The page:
The Night Of
“Ordinary Death,” the penultimate episode of The Night Of, stands as one of the most-confident episodes of the series. While Richard Price and Steven Zaillian use Naz’s trial as the episode’s main runner, they cut between the numerous subplots — John’s investigation of Andrea’s stepfather, the financial and emotional struggles of Naz’s parents, Box’s retirement, and the general prison drama — with ease, as if they’re organic parts of their manufactured world. The clock is running out, not just on the show, but on Naz’s potential for freedom, and Price and Zaillian adopt urgency by slightly ramping up the pace. They do so, not to communicate tension or thrills like in “Season of the Witch,” but rather melancholy and a sense of impending doom.
Naz’s trial takes center stage as Helen and Chandra duel over witnesses, evidence, and, most of all, the jury’s affection. Instead of portraying the event like a circus, Price and Zaillian depict it as a sober presentation: two competing narratives vying for the attention of 12 idiots in a dark dungeon. Helen plays up her incriminating facts, like the wound on Naz’s hand that supposedly happened when it slid off the knife, Naz’s Adderall deals, his violent past with bullies. All of these elements demonstrate that Naz is an unstable individual with a shady history of drugs and violence. Regardless of the full truth or unmentioned nuances, Helen creates a damning image, one that will remain through the deliberation process.
Chandra confidently and powerfully gives back plenty, throwing many of the prosecution’s witness statements into question. The medical examiner, whom Helen convinced to make a statement about Naz, had testified in another case that put an innocent man behind bars. Chandra brings up a pathologist whose testimony not only contradicts the medical examiner’s statements, but also illustrates that Andrea’s brownstone was not secure. (There were three potential entry points, if you’re keeping count.) Finally, Chandra takes down Box, who didn’t bother to check up on Duane Reade, the other person who was walking with Trevor, nor the hearse driver who followed Naz and Andrea out of the gas station, and most critically, he removed Naz’s inhaler from the scene, breaking chain of evidence and protocol. She calls his experience and judgment into question just as he’s about to retire, pushing Helen’s case off its axis.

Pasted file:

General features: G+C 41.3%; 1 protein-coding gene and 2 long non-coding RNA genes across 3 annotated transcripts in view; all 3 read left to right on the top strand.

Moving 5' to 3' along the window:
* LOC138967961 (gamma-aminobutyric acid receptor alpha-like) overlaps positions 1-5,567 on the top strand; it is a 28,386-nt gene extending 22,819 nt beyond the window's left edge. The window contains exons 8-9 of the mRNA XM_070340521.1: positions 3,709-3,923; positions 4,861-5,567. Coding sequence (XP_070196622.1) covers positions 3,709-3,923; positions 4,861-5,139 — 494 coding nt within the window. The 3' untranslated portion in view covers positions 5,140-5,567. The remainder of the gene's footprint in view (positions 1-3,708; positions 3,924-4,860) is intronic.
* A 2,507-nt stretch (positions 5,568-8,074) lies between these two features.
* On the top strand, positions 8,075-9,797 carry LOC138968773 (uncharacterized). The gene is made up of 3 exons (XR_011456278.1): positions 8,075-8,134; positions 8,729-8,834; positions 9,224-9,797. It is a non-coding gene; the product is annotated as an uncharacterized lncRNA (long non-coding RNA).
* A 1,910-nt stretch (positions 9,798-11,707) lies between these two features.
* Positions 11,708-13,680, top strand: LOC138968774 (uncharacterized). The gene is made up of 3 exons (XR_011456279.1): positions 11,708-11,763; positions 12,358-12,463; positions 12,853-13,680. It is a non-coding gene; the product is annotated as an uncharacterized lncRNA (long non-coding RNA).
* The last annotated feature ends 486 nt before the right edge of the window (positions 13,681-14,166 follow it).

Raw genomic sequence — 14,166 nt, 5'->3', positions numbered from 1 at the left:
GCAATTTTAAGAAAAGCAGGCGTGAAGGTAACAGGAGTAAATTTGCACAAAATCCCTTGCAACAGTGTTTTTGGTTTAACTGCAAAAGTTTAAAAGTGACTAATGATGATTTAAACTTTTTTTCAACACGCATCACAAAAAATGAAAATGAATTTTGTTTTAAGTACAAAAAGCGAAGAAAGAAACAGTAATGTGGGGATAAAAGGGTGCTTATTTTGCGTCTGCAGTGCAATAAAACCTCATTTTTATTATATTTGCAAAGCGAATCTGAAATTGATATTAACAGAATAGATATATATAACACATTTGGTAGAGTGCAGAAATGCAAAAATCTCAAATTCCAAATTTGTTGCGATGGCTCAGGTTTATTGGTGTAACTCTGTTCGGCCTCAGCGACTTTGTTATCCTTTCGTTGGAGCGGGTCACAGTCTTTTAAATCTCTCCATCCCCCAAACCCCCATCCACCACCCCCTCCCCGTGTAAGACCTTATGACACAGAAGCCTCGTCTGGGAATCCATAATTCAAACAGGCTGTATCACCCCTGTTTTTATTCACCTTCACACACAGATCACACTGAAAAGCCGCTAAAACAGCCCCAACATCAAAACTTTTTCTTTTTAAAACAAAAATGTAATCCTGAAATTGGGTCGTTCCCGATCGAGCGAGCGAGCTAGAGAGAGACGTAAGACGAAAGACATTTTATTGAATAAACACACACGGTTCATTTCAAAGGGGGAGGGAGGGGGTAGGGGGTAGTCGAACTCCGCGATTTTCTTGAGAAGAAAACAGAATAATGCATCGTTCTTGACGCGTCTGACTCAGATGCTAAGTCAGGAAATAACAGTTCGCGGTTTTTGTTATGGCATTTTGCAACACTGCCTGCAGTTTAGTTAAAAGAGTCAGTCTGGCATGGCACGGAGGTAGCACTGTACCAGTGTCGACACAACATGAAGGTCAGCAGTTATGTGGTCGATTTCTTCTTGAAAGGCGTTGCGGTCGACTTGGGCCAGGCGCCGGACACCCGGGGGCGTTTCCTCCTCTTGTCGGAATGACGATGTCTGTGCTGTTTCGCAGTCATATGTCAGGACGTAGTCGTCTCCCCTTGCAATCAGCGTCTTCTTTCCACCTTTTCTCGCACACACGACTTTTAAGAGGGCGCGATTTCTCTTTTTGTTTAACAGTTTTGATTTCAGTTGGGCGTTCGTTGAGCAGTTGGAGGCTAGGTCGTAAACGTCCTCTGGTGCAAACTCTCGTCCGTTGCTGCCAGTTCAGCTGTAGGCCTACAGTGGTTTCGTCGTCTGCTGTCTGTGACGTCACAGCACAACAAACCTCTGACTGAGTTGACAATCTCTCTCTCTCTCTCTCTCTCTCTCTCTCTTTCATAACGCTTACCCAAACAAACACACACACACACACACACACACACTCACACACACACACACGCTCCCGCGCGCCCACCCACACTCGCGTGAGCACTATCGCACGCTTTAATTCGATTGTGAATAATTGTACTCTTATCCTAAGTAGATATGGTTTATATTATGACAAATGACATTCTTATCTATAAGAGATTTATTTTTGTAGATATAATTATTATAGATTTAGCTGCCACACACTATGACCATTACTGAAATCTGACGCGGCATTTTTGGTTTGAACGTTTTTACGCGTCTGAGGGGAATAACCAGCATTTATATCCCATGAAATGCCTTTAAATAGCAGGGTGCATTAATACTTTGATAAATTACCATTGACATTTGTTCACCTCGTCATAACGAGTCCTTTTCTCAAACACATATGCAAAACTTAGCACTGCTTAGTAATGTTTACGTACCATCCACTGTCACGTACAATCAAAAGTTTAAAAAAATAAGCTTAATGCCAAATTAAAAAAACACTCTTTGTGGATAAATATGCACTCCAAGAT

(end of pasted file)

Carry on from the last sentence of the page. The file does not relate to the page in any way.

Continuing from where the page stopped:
In recent episodes, Box has receded into the background, so Price and Zaillian make a point of bringing him back into the fold at a crucial moment. His testimony serves an immediate narrative purpose, of course, but it also illustrates a veteran’s broader doubts in the face of his own mortality. We see Box going through the motions of another crime scene, filling out his pension form at a bar, and then unceremoniously packing up his things. The daily routine eventually becomes life, and the world stops surprising you after you’ve seen enough of it, but at what cost? Embracing that mentality has blinded Box to the truth about Naz. After his retirement bash, Zaillian lingers on Bill Camp as Box sits alone at the end of the night, looking at his various gifts, drinking and contemplating the case. Chandra got under his skin when she implied his doubts about Naz’s guilt (something that John hinted at way back in the early episodes), and now it’s too late. He’s off-duty and heading off into the sunset, possibly living with his decision to put away Naz forever.
Meanwhile, Naz’s parents are living in the hell of their son’s actions. Both are working menial jobs to stay above water; they’re selling off their possessions to cover the legal fees. Salim ends up selling his share of the cab medallion because there’s no way that he and the other co-owners will ever see the original again. But most importantly, their community has turned on them. When Salim and Naz’s brother see their mosque has been vandalized, a passing woman in a burqa orders them to look at what they’ve done. Not to mention, the Muslim cab drivers who are being assaulted in droves because of Naz’s supposed guilt. All the Khans can do is keep their heads low and watch as the world slips from their fingers.